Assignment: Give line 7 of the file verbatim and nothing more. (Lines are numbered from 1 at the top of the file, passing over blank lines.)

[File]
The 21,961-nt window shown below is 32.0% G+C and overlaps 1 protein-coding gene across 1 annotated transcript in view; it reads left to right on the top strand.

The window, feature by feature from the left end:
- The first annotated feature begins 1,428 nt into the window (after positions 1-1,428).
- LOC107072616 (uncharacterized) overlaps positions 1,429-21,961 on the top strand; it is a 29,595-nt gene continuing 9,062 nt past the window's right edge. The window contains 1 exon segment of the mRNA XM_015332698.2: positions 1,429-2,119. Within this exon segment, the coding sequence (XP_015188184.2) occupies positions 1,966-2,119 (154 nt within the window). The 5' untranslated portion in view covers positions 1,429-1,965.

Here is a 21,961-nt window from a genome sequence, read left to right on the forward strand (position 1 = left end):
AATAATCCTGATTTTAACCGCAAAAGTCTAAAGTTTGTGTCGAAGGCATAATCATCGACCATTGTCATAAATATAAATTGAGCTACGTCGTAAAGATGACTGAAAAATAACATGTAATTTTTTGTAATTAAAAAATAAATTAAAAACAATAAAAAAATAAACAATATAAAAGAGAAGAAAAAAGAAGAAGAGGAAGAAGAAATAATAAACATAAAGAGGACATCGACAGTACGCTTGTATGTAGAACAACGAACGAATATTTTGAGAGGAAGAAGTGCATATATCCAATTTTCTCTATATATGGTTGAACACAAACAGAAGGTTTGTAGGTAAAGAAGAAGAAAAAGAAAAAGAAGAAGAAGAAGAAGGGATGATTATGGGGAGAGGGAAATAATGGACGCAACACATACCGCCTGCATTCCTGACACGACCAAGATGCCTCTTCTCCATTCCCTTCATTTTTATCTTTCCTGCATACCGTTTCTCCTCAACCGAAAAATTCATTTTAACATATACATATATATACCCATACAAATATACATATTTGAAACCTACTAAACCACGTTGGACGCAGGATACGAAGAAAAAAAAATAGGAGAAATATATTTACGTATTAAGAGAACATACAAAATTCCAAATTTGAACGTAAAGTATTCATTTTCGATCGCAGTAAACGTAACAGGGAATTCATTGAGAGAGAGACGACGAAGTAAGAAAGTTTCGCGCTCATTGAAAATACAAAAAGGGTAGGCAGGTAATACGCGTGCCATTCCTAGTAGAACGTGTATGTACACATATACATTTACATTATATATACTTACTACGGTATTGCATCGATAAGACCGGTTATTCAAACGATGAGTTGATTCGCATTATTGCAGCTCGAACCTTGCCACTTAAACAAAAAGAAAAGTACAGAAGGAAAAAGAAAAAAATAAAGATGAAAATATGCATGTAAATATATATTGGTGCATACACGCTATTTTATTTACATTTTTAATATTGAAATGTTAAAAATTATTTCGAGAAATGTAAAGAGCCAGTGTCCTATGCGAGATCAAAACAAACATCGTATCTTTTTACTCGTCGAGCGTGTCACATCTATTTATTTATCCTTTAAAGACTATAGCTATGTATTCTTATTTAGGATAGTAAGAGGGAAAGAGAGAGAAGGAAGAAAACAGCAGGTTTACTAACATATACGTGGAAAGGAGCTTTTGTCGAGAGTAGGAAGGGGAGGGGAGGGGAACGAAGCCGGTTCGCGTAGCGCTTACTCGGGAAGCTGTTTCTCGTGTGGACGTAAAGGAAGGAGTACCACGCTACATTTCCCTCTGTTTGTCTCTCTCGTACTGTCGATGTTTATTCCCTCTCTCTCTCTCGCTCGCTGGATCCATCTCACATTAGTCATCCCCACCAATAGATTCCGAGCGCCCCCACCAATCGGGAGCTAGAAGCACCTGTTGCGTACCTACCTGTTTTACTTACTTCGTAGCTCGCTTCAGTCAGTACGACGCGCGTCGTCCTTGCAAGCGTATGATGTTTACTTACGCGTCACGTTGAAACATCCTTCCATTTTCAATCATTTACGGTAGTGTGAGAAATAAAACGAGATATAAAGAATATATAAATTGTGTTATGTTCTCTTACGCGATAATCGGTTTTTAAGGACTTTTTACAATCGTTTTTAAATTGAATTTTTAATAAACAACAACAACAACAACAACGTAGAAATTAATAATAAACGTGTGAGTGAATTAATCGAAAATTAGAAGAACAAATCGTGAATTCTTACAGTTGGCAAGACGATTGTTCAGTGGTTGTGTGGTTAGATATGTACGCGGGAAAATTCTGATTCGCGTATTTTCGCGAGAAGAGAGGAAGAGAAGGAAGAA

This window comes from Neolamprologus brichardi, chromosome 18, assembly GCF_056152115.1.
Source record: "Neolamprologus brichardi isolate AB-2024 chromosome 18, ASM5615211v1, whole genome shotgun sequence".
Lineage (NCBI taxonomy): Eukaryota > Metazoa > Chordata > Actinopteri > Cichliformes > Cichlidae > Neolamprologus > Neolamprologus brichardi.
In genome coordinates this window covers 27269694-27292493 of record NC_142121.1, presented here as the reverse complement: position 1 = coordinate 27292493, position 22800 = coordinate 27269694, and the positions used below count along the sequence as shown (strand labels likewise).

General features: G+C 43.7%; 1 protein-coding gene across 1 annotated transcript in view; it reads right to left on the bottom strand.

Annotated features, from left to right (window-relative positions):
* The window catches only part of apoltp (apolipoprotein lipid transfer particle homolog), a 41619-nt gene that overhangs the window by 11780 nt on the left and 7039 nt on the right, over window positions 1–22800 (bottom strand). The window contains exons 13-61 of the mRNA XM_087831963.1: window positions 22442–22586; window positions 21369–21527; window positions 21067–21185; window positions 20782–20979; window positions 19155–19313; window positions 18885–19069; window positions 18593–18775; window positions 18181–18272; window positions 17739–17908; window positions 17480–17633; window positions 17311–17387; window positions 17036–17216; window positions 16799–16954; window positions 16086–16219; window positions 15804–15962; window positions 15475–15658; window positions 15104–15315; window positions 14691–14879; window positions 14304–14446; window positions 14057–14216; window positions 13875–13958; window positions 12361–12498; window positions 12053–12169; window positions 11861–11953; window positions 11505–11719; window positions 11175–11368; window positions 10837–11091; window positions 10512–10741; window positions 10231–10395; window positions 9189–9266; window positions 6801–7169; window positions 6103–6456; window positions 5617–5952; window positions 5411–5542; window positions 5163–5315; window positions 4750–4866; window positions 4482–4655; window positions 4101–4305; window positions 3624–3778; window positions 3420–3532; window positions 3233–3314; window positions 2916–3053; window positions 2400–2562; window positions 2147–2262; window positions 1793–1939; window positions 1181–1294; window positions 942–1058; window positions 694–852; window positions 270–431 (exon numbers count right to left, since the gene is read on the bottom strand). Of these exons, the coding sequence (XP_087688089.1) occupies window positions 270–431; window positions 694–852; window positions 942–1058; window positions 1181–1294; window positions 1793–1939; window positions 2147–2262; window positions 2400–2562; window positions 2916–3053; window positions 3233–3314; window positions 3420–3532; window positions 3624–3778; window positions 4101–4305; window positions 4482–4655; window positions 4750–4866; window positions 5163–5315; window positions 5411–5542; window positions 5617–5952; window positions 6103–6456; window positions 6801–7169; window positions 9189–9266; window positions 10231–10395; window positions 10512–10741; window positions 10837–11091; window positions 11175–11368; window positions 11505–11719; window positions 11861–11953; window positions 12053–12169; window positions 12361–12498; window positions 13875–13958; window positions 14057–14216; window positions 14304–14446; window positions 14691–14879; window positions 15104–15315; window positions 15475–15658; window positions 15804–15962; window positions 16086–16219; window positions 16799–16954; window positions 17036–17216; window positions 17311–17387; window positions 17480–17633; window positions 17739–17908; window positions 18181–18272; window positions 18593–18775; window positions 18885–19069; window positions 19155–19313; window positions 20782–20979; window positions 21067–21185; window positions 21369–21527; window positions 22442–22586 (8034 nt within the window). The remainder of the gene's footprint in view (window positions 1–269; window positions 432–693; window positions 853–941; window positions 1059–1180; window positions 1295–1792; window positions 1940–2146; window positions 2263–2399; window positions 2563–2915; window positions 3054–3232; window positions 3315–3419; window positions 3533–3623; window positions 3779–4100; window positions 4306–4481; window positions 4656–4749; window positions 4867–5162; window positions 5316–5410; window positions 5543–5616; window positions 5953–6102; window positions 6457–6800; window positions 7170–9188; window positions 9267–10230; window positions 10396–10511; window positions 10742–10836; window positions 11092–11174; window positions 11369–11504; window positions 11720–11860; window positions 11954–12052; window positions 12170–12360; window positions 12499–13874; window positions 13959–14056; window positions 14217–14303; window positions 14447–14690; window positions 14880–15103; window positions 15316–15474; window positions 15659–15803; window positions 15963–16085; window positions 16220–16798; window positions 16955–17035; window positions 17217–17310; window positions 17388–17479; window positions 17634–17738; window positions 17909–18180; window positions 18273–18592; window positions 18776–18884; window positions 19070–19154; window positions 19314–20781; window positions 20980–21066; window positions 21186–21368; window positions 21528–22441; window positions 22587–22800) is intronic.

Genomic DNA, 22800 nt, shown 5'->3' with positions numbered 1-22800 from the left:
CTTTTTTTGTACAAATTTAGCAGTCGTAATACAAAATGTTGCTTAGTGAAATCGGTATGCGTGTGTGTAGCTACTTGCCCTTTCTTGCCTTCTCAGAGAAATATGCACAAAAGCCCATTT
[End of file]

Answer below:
This window comes from Neolamprologus brichardi, chromosome 18, assembly GCF_056152115.1.